IN THE DARK:
The company said bulk shipping rates are likely to continue to rise in the second half of the year and overall capacity will not catch up with demand in the next two years.
By Kao Shih-ching / Journalist
Wisdom Marine Lines Co (æ § æ´ æµ·é) yesterday announced pre-tax profit of NT $ 1.56 billion (US $ 55.88 million) for the last quarter, compared to a net loss of NT $ 301 million a year earlier, attributing it to higher freight rates and increased demand for bulk in the context of a global economic recovery.
Its second-quarter pre-tax profits were 74% higher than the reported NT $ 896 million in the first quarter, according to company data.
Profits totaled NT $ 3.3 per share for the first six months.
Photo: Wang Yi-hung, Taipei Times
Wisdom, the country’s largest dry bulk shipper, saw its revenue increase 59.5% year-on-year to NT $ 4.34 billion from April to June, which was also higher than 3 , NT $ 53 billion posted in the first quarter.
âThe infrastructure plans of China and the United States, as well as the restored economic activities of other countries, have resulted in an increase in demand for freight transportation, while unresolved congestion at major seaports in the world amid ongoing disinfection measures has contained supply growth, âWisdom said in a statement.
âAs a result, the demand versus supply situation has caused freight rates to rise,â he said.
The average freight rate for Wisdom ships climbed to about $ 30,000 per day at the end of last month, up 50% from the first quarter average of $ 20,000, the company said.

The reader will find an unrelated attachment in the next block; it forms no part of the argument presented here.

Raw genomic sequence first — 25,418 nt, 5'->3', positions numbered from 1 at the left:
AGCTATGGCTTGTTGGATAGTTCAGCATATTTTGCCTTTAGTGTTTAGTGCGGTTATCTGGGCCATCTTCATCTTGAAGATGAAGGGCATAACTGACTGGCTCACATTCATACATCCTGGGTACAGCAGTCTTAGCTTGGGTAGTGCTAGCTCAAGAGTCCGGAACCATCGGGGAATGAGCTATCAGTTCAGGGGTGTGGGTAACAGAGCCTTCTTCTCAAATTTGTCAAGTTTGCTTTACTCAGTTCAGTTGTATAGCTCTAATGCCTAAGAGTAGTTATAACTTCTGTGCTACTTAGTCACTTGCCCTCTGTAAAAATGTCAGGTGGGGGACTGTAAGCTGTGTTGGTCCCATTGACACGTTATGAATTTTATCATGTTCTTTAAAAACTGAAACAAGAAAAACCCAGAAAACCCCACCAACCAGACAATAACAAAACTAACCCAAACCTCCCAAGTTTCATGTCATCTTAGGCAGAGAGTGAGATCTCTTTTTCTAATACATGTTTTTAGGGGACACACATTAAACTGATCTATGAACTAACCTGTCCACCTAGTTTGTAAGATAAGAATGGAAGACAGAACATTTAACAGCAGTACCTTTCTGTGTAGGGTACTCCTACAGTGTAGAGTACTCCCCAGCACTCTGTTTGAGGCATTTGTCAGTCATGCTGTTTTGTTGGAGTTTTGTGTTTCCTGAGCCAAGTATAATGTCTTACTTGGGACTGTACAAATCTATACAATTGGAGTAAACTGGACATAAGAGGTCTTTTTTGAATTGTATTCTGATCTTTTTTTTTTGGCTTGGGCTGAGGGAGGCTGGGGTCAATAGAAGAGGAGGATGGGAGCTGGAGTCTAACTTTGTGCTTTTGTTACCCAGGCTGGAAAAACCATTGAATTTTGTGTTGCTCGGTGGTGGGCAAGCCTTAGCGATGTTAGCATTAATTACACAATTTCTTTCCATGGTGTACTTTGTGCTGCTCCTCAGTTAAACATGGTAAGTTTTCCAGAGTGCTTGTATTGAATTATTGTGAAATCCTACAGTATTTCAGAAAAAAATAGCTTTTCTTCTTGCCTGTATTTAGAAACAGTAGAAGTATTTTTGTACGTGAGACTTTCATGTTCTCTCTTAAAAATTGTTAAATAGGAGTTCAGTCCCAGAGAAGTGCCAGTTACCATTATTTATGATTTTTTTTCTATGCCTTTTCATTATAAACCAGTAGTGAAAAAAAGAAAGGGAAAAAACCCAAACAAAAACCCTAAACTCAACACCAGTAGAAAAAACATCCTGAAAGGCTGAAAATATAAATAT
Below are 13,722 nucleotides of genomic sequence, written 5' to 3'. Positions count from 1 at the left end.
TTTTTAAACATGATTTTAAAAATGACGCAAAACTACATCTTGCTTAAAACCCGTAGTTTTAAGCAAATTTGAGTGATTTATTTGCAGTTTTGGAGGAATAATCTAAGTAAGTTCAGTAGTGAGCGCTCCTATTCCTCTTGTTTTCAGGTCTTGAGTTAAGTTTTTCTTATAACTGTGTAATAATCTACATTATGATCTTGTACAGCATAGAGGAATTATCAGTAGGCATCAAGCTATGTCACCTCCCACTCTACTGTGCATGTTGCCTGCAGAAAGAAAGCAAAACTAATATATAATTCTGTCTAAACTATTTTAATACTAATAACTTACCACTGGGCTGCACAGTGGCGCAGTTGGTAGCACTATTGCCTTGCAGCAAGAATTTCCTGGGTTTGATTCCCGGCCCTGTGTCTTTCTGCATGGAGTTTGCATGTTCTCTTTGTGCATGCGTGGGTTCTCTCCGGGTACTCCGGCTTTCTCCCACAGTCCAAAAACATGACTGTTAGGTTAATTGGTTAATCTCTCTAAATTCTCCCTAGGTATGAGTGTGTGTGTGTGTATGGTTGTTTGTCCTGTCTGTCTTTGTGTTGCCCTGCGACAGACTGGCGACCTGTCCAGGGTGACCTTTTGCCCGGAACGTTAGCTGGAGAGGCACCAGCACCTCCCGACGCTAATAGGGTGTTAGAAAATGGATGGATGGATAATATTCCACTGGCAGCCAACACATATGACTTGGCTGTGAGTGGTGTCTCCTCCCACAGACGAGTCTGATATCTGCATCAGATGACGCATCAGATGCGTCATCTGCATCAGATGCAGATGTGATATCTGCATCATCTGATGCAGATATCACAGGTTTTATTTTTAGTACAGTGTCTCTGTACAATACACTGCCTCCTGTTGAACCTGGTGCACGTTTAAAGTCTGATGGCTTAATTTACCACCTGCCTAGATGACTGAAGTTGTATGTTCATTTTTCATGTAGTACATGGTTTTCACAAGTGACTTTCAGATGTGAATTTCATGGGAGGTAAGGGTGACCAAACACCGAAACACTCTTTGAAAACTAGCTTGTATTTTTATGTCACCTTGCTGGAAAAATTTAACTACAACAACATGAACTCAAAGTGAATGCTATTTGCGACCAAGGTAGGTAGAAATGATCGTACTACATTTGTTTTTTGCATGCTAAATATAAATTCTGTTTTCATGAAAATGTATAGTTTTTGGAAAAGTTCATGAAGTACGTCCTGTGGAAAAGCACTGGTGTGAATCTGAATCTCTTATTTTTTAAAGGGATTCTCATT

Wisdom said he expects bulk shipping rates to continue rising in the second half of this year, citing healthy demand.
He predicted that overall capacity would not catch up with demand over the next two years as the International Maritime Organization (IMO) plans to implement stricter rules to reduce the carbon intensity of international shipping from 2023.
Last month, the IMO adopted two new measures, the Energy Efficiency Index of Existing Ships and the Carbon Intensity Indicator, to assess the carbon reduction efforts and performance of ships, said Wisdom.
“As vessel owners prepare to comply with the new regulations, it is foreseeable that many shippers would withdraw their old vessels in advance, reducing overall capacity,” Wisdom said.
In the first six months of this year, Wisdom retired seven ships while taking delivery of six new ones to increase its overall energy efficiency, he said.
Meanwhile, the company’s board of directors last month approved a proposal to purchase three Kamsarmax-type vessels that produce lower carbon emissions and each can carry 82,400 deadweight tons from Tsuneishi Group. Zhoushan Shipbuilding Inc (å¸¸ ç³ éå é è¹), at a total cost of less than NT $ 2.8 million.
The three new ships would be delivered in 2023 and 2024, he said.
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